FATF red flags opioids fuelling global black money flows

Organised crime uses digital assets & dark web marketplaces, cautions FATF


December 2, 2022

/ By / Paris

FATF red flags opioids fuelling global black money flows

Criminal groups use dark web vendor sites to market their products, says FATF

International financial watchdog FATF warns that organised criminal gangs involved in manufacturing and smuggling to fentanyl and other opioids around the world are using digital assets, dark web marketplaces as well as other forms for money laundering and are rapidly expanding their networks for supplying the drugs around the world.

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In a new report, the Paris-based Financial Action Task Force, an international watchdog mandated to curb money laundering and other international financial crimes has said that organised crime has made fentanyl and other opioids as an easy way to not just expand their illicit businesses of drugs around the world but are also using digital assets, dark web marketplaces as well as other financial tools in order to launder tens of billions of dollars each year.

FATF has issued a series of recommendations for law enforcement agencies around the world to detect and disrupt the criminal networks involved in these activities.

FATF says that in the past 10 years, there is a rise in the illicit trade by criminal groups that have contributed to hundreds of thousands of drug overdose deaths and have increased the cases of money laundering across borders. These criminal groups are fuelling a synthetic opioid crisis.

In the report, FATF looks at the way proceeds are laundered from synthetic opioid trafficking and recommends various approaches for law enforcement bodies to detect and disrupt such criminal activities. FATF report aims to raise awareness about the opioid trade, including the use of precursor chemicals, and the global financial flows.

FATF says that a majority of countries identify drug trafficking as a predicate offence for money laundering, yet the number of investigations and prosecutions concerning the laundering of proceeds from synthetic opioid trafficking has remained low in these years.

“Meanwhile, these organised crime groups use a range of methods that include bulk cash smuggling, cash couriers, trade-based money laundering and virtual assets (crypto), shell companies, the services of professional money launderers, un-authorized money or value transfer services, or the banking system and money brokers,” says FATF, which has been set up under the aegis of the Organisation for Economic Cooperation and Development (OECD).

“Many authorities do not fully understand the global money flows from opioids or do not know how to identify potential procurement of chemicals, or laboratory and other specialised production equipment.

Also, the authorities and reporting entities such as banks and money value transfer services look at opioid trafficking through a domestic lens, whereas the illicit trade involves major transnational organised crime groups and professional money launderers,’’ warns the report.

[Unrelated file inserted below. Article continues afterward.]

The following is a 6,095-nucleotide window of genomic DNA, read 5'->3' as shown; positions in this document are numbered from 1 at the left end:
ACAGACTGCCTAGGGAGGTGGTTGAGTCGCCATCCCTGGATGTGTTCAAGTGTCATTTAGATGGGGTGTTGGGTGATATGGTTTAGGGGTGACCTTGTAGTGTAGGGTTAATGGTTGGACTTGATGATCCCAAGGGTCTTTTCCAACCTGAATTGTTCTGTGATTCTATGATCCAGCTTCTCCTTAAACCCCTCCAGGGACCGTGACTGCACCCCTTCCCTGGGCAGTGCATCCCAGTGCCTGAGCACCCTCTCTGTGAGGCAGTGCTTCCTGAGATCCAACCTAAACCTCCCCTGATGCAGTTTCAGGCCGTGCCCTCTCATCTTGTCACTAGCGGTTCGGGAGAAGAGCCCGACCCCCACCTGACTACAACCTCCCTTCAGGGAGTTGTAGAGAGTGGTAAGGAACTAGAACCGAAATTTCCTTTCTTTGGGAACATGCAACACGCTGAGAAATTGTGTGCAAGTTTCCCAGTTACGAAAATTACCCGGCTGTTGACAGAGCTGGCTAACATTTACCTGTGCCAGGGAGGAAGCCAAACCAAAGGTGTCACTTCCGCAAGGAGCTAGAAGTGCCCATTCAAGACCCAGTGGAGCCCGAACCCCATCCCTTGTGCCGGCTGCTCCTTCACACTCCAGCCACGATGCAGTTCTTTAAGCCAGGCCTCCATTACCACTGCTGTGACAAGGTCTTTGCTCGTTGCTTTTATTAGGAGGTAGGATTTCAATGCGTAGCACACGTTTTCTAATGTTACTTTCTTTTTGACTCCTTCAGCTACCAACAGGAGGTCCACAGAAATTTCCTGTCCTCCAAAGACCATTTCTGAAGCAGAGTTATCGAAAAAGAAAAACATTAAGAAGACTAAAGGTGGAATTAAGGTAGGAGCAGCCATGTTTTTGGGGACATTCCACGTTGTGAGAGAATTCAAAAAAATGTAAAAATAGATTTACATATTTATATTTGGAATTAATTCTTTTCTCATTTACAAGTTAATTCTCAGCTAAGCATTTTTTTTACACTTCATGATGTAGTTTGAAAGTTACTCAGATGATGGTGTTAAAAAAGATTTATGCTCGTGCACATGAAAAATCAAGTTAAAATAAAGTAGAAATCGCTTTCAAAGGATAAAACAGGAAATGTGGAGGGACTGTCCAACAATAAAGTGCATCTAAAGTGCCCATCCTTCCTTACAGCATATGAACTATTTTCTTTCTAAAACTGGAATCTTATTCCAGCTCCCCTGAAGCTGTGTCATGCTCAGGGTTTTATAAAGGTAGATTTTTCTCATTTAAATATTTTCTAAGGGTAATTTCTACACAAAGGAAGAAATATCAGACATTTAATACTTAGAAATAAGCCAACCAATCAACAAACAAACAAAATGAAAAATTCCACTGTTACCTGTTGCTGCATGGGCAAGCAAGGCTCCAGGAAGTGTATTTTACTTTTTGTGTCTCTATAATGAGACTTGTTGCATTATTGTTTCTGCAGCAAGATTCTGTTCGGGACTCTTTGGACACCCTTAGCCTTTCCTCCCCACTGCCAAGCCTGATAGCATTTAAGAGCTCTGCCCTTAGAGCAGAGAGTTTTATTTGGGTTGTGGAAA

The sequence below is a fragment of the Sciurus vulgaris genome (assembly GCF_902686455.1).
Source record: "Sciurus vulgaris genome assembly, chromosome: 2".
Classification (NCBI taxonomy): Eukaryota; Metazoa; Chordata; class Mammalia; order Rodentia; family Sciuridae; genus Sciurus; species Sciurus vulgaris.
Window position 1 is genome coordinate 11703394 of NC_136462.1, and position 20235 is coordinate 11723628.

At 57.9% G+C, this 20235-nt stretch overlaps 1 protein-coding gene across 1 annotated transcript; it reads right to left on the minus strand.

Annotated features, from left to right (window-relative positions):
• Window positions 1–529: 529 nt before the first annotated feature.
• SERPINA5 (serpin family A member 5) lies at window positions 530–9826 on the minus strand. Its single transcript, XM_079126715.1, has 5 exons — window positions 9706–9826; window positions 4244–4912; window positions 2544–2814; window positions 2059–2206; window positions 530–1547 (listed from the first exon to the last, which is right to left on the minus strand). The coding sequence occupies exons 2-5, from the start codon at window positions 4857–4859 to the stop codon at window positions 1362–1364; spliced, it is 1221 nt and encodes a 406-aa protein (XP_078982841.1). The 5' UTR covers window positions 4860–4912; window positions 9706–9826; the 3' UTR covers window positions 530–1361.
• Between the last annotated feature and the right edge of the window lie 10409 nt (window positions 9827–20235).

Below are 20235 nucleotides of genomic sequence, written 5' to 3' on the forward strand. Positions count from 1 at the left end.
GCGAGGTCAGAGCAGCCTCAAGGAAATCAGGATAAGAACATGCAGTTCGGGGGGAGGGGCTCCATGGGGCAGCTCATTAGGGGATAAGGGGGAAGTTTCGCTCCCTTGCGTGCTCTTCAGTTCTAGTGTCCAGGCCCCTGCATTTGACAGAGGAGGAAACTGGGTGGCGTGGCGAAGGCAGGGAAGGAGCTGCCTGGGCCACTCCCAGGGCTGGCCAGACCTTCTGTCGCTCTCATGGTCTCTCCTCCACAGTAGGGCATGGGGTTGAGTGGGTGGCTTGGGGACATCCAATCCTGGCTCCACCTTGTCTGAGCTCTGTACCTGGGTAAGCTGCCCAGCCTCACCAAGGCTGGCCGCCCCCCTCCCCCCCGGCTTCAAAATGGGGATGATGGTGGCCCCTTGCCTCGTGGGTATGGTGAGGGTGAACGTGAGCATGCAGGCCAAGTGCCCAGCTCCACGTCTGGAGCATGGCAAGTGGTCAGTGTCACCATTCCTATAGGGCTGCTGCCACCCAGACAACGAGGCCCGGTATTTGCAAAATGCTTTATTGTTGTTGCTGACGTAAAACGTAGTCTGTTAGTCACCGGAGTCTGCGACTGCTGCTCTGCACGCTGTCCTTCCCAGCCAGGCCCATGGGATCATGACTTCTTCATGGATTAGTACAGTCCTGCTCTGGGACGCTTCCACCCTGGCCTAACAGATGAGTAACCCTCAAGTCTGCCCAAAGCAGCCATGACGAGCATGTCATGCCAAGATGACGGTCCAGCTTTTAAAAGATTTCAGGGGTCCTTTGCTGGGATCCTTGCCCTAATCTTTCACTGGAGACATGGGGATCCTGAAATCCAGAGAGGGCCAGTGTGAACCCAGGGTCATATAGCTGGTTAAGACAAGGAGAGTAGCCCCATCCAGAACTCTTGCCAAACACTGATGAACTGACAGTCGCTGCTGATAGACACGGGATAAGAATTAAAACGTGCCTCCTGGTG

Practices to stop illicit trade

FATF has issued a set of recommendations to law enforcement agencies to help them detect these activities and take suitable preventive measures. These recommendations include

  • Ensuring more rigorous risk assessment practices to develop more robust legal and regulatory frameworks to combat illicit opioids.

 The authorities should coordinate and share information and intelligence on the methods used to launder illicit proceeds from the emerging drug trade.

  • Prosecutors and law enforcement authorities with extensive backgrounds in financial investigations (which could include financial intelligence units, customs, and relevant anti-money laundering (AML) and counter-terrorism financing (CFT) authorities), should obtain additional training on investigations into the financial elements of the precursor supply chain.
  • Countries, on a bilateral, regional, and multilateral basis, should identify and leverage existing mechanisms to expand international cooperation on combating synthetic opioid supply chains.
  • Countries should ensure that the private sector is aware of the risks of new technologies to launder the proceeds of drug trafficking and take appropriate measures to deny criminals access to their business platforms or products.

The criminal groups are also using dark web vendor sites to market their products and, in some cases, take payment through virtual assets, some of which are anonymity-enhancing. These virtual assets are often converted into flat currency whereas some of the illicit trade is directly procured from chemical producers.

This makes it difficult to detect suspicious financial activity, says FATF, but in the interim the scourge of the opioids continues to spread rapidly across the world.

For the past years, there is an increase in the cases of deaths resulting from overdosing in North America, it is said that the use of fentanyl is the cause behind opioid-related deaths. At the same time, in other parts of the world like Africa, a tramadol has a significant impact on the health of the public while across Asia, many countries are reporting a growing number of cases of deaths resulted from the usage of drugs.

The countries Canada and the United States claim around 80,000 lives a year. In the Middle East and North Africa, sub-Saharan Africa, and South Asia, several drugs are causing regional public health emergencies with growing rates of addiction to illicitly obtained pharmaceutical opioids.

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